Japanese automaker Honda’s global operations have been disrupted by a confirmed cyberattack. In a tweet published on June 8, Honda’s automotive customer service Twitter account said the customer service and financial services networks “are experiencing technical difficulties and are not available.”
On the same day, a security researcher by the Twitter name of “milkream” posted images of a ransomware sample that actively checked Honda’s internal network domains. If the affected domains do not resolve when running the ransomware, it exists without encrypting anything.
This ransomware is known as SNAKE. Beeping computer managed to contact the ransomware operator who neither denied nor admitted to being behind Honda’s cyberattack. SNAKE operators said they “would not share details of the attack in order to allow the target some denial.”
What is known is that Honda has temporarily shut down some of its production facilities, as well as customer service and financial services operations. In a statement given to the bbc, the automaker said: “Honda can confirm that a cyber attack has taken place on the Honda network.”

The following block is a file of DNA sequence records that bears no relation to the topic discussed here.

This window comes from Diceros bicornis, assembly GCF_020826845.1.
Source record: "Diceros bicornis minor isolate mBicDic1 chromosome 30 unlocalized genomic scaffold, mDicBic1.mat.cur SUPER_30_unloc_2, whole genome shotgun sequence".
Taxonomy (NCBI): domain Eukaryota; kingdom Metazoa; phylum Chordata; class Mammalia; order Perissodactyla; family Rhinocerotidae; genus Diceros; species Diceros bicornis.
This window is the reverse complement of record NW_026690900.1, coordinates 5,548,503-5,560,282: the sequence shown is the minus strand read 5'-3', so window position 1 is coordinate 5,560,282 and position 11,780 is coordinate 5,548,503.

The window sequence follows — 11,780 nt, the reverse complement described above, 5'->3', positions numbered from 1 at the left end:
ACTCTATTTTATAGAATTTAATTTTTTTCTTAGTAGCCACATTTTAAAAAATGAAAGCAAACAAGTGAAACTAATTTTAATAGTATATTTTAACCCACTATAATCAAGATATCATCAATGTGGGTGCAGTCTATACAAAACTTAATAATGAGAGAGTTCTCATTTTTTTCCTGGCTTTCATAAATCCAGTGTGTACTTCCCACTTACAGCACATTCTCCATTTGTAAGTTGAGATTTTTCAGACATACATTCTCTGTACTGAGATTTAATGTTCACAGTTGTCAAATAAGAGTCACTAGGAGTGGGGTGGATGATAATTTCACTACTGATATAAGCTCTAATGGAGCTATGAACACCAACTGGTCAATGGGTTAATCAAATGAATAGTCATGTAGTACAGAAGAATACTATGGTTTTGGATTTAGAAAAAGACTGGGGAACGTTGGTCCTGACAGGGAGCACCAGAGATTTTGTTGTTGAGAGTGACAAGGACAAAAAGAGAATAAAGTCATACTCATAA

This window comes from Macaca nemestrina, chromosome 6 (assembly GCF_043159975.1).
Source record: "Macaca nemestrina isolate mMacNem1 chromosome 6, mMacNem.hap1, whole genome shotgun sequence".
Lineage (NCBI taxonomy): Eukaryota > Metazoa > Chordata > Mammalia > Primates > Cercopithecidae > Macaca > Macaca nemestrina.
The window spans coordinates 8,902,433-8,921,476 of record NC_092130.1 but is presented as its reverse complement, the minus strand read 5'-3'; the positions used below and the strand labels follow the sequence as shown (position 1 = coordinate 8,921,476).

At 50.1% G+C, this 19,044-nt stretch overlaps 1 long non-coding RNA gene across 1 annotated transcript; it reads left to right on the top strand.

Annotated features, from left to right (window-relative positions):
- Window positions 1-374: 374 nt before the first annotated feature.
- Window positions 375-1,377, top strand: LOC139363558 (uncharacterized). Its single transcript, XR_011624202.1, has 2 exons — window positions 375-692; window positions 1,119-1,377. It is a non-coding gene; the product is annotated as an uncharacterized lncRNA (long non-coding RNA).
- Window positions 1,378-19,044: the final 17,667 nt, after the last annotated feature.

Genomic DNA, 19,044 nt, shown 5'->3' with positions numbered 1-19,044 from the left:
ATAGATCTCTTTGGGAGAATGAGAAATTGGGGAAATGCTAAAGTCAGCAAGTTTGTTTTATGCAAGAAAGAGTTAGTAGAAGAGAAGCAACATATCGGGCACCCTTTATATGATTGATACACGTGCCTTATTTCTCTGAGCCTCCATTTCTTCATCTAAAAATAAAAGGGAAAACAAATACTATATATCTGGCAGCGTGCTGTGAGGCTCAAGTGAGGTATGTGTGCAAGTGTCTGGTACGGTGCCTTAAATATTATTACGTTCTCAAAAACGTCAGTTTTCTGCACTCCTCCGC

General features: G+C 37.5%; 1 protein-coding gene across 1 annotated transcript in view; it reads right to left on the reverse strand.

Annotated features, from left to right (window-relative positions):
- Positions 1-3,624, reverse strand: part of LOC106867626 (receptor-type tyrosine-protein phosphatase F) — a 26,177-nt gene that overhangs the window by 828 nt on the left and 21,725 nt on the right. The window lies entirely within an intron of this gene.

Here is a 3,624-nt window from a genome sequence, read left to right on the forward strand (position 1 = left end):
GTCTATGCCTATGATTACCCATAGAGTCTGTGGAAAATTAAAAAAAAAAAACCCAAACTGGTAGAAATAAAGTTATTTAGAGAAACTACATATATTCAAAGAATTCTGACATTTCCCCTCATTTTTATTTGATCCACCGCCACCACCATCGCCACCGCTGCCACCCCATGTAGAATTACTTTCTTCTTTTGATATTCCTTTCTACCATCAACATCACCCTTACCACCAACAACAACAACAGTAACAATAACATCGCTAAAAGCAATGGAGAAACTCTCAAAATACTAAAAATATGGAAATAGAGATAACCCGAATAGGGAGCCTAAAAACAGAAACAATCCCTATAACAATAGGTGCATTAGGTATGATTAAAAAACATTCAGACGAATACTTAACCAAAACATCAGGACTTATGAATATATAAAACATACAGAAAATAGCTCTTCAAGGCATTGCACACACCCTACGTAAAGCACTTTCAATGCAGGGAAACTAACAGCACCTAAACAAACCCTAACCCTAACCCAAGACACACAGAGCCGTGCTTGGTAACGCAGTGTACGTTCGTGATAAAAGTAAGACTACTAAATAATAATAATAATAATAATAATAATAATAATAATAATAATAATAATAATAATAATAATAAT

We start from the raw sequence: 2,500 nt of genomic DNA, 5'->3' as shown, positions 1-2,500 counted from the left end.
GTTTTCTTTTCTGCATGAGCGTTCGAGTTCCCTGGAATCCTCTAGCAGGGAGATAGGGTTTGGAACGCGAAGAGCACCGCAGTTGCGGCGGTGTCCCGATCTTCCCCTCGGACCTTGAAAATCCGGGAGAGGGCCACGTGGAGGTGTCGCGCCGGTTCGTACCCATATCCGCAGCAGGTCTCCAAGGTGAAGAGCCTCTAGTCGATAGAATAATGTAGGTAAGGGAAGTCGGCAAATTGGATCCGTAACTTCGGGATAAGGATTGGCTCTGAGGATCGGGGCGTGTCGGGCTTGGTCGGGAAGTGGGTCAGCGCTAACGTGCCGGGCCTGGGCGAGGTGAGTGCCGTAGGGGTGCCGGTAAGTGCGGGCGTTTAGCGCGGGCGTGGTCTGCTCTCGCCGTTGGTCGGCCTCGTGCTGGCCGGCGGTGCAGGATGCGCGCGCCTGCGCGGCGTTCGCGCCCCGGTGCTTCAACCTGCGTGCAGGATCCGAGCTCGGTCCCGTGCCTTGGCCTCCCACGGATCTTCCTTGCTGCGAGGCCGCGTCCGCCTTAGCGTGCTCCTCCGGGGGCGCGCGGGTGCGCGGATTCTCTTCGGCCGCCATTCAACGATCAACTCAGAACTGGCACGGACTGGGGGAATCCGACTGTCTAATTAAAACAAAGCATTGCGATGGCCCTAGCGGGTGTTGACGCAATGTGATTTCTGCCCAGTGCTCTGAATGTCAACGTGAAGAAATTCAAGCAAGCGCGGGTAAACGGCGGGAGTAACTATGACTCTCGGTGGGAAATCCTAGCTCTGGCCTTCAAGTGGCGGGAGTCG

Talk to The edge, Honda said there was “no current evidence of loss of personally identifiable information.” This seems to be related to the fact that the attack is a SNAKE attack because, unlike other ransomware operators, it does not appear to exfiltrate data which can then be used as leverage for ransom payments.
“SNAKE Ransomware was first identified towards the end of 2019 and while the ransomware itself was not very sophisticated,” said Josh Smith, security analyst at Nuspire, “what made it interesting is that it had additional features programmed to force shutdown processes, particularly items involving Industrial Control Systems (ICS) operations.
“It is possible that this attack is related to telecommuting,” said Oz Alashe, CEO of CybSafe. “The coronavirus pandemic has created a large remote workforce that has increased attack surfaces for businesses and increased existing vulnerabilities,” Alashe concluded.
“Honda suffered a cyberattack which affected production operations at some US factories. However, there is currently no evidence of loss of personally identifiable information,” a Honda spokesperson told me in a letter. electronic. “We have resumed production at most of the plants and are currently working to return to production at our auto and engine plants in Ohio.”
– Updated June 10 with a statement from Honda